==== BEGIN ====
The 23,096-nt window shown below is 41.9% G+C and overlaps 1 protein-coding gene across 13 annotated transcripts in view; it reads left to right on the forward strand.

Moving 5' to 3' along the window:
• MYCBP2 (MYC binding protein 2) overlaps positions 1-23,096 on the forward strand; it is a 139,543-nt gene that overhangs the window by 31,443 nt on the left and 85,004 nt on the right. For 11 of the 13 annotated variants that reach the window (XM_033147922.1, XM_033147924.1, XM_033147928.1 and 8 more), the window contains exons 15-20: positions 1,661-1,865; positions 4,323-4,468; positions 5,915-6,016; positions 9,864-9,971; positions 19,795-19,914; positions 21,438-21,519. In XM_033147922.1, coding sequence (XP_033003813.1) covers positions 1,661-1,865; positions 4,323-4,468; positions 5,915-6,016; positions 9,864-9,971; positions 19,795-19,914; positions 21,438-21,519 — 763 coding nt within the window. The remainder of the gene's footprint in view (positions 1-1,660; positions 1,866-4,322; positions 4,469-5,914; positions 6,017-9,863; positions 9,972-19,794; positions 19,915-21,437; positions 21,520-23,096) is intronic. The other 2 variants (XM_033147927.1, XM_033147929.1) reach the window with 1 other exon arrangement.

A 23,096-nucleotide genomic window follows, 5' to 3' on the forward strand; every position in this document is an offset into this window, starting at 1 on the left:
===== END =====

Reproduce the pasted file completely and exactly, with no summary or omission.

The 23,096-nt window shown below is 41.9% G+C and overlaps 1 protein-coding gene across 13 annotated transcripts in view; it reads left to right on the forward strand.

Moving 5' to 3' along the window:
• MYCBP2 (MYC binding protein 2) overlaps positions 1-23,096 on the forward strand; it is a 139,543-nt gene that overhangs the window by 31,443 nt on the left and 85,004 nt on the right. For 11 of the 13 annotated variants that reach the window (XM_033147922.1, XM_033147924.1, XM_033147928.1 and 8 more), the window contains exons 15-20: positions 1,661-1,865; positions 4,323-4,468; positions 5,915-6,016; positions 9,864-9,971; positions 19,795-19,914; positions 21,438-21,519. In XM_033147922.1, coding sequence (XP_033003813.1) covers positions 1,661-1,865; positions 4,323-4,468; positions 5,915-6,016; positions 9,864-9,971; positions 19,795-19,914; positions 21,438-21,519 — 763 coding nt within the window. The remainder of the gene's footprint in view (positions 1-1,660; positions 1,866-4,322; positions 4,469-5,914; positions 6,017-9,863; positions 9,972-19,794; positions 19,915-21,437; positions 21,520-23,096) is intronic. The other 2 variants (XM_033147927.1, XM_033147929.1) reach the window with 1 other exon arrangement.

A 23,096-nucleotide genomic window follows, 5' to 3' on the forward strand; every position in this document is an offset into this window, starting at 1 on the left: